After my pops passed away, I inherited his musical instruments - it has long been accepted that this would happen, since I'm the only one of his four kids who learned and kept up with music. I now have two guitars, a violin and a banjo of his. The violin and banjo are not major models and need repairs, but I treasure them anyway (the violin's bow is bent and needs replacing, as does the skin on the banjo). The guitars are in good shape, although one could do with a refret in the coming months. But it was such a comfort to me, being able to play the tunes he'd taught me on his guitar after he passed away - it really made me feel like he was still around in some way. By teaching me to play guitar, he gave me something I can never lose or have taken away from me.

Ra Er Ga.

Ninjazz have SuperChops.

http://www.blipfoto.com/Scrybe


   
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(@corbind)
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Joined: 22 years ago
Posts: 1735
 

That mandolin looks so cool! Definitely revive it with some new strings and get at it.

"Nothing...can take the place of persistence. Talent will not; nothing is more common than unsuccessful men with talent. Genius will not; unrewarded genius is almost a proverb. Education will not; the world is full of educated derelicts."


   
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(@crkt246)
Honorable Member
Joined: 17 years ago
Posts: 592
 

Looks like a Martin. man that is cool :D


   
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(@kent_eh)
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Joined: 18 years ago
Posts: 1882
Topic starter  

I've been shining a light into the soundhole, and looking around with a mirror.
I can't see any evidence that the usual paper label was ever glued inside the thing. No glue remnants.
I would have thought that any maker with a name would have put some sort of label on it...

The only interesting thing I see on the inside is that it's ladder braced.

Oh well. Maybe I'll take it around to a local shop that specializes in acoustic instruments and see if they recognize it. And buy some extra-light strings while I'm there.

I wrapped a newspaper ’round my head
So I looked like I was deep


   
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(@elecktrablue)
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Joined: 20 years ago
Posts: 4338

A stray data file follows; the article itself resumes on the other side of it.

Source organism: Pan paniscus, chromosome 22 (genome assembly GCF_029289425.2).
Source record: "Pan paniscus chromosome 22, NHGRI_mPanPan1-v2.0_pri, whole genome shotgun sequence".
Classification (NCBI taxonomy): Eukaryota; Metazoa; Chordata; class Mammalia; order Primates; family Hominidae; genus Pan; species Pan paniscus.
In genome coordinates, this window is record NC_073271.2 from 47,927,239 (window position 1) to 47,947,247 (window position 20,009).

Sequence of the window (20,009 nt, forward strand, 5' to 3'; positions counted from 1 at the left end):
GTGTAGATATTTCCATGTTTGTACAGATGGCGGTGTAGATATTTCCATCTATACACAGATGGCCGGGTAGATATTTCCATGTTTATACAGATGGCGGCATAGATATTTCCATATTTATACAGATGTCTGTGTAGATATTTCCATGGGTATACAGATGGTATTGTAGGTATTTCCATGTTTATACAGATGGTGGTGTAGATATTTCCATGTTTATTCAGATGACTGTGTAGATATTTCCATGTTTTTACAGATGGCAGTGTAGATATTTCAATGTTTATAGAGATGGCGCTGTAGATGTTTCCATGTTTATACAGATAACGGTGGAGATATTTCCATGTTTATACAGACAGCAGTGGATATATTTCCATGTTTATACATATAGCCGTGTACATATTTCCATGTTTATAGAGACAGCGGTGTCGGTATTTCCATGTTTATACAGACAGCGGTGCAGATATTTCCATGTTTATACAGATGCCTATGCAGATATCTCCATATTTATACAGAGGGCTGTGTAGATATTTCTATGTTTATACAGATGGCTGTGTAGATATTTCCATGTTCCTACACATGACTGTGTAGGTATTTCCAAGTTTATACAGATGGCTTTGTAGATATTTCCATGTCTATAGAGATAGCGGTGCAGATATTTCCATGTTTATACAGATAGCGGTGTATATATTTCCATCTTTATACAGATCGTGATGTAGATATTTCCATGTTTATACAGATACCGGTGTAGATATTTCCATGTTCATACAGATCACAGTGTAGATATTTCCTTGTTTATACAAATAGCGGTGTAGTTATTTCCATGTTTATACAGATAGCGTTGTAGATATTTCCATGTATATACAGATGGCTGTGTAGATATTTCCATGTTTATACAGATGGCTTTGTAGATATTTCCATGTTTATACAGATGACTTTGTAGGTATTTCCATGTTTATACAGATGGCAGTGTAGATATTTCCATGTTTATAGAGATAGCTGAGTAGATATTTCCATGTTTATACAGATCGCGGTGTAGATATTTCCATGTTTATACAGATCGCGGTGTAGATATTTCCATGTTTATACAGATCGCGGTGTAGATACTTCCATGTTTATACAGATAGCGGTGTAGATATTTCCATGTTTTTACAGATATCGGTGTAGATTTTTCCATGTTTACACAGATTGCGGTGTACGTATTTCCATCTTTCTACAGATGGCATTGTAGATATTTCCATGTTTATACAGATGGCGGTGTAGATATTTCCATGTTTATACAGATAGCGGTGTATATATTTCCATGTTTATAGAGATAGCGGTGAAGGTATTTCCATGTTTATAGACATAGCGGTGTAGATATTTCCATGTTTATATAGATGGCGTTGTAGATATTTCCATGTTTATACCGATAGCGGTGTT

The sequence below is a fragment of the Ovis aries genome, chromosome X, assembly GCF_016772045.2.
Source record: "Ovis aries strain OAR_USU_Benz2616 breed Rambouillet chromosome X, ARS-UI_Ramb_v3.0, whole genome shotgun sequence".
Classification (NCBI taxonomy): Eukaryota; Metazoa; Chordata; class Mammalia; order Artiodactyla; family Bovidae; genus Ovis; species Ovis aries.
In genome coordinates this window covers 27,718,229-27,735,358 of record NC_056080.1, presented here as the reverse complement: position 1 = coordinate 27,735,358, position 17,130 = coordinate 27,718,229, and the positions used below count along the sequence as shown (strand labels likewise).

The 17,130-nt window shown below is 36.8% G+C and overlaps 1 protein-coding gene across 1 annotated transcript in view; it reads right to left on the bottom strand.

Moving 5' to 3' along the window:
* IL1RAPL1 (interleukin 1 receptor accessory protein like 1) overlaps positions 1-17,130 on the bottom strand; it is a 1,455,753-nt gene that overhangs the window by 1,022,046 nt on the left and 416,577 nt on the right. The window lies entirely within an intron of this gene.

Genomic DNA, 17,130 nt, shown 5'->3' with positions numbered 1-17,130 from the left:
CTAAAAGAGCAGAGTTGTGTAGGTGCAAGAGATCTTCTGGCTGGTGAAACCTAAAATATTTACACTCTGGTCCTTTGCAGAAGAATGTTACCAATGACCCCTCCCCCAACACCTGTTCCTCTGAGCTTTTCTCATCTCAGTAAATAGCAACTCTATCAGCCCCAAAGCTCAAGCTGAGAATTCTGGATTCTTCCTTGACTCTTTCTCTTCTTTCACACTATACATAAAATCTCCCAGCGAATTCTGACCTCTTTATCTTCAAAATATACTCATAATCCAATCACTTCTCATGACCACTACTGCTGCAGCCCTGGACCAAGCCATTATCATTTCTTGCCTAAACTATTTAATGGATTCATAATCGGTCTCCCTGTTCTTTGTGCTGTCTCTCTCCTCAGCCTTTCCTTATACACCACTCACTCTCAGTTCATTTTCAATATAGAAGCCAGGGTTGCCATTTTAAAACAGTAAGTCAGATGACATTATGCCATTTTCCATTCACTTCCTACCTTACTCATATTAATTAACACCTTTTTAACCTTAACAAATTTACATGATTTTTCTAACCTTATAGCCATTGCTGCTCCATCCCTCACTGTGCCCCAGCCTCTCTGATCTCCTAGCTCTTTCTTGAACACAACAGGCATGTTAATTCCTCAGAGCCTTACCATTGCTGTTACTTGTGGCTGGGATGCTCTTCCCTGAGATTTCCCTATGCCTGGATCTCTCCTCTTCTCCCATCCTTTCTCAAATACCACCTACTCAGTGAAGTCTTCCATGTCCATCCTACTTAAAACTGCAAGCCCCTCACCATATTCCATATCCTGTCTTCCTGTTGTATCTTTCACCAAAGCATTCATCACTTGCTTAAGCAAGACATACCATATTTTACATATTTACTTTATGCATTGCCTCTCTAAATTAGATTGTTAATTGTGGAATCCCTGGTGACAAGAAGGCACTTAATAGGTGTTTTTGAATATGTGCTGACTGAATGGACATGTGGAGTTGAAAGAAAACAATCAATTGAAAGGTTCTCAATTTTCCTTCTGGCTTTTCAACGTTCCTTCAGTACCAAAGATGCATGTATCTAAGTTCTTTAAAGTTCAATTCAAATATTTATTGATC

Wow!!! That is a beautiful instrument!!! Lucky you!!!

Have you considered that it may not have been manufactured by a company, but rather hand built by a local luthier who didn't put labels inside? I know that during the depression era, lots of people had to earn money however they could, and that a local craftsman would probably build and sell instruments for less money than they could be bought by an actual manufacturer (if the manufacturers of "luxury" items were still even in business at that time). Can you see, with your little flashlight, anything that might look like a carved or stamped makers mark?

..· ´¨¨)) -:¦:-
¸.·´ .·´¨¨))
((¸¸.·´ .·´
-:¦:- ((¸¸.·´ -:¦:- Elecktrablue -:¦:-

"Don't wanna ride no shootin' star. Just wanna play on the rhythm guitar." Emmylou Harris, "Rhythm Guitar" from "The Ballad of Sally Rose"


   
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(@kent_eh)
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Joined: 18 years ago
Posts: 1882
Topic starter  

Interesting thought, Electra.
I'd like that to be the case, but I'm not so sure.

There are a few things that point to it being a factory made mail order catalog instrument. (does anyone have an Eatons or Sears catalog from shortly after the end of WW1 ?)

There are a couple of runs in the finish on the neck and headstock.
And there is a small knot in the wood on the back.
The rest of the assembly seems to be generally done with more skill (or care).

To me that adds up to a factory.

But none of that matters to me. It just makes for some interesting speculation.
I wish I had a chance to talk to someone who was around at the time my grandmother bought it, but that generation is long gone.

I wrapped a newspaper ’round my head
So I looked like I was deep


   
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(@ksac32)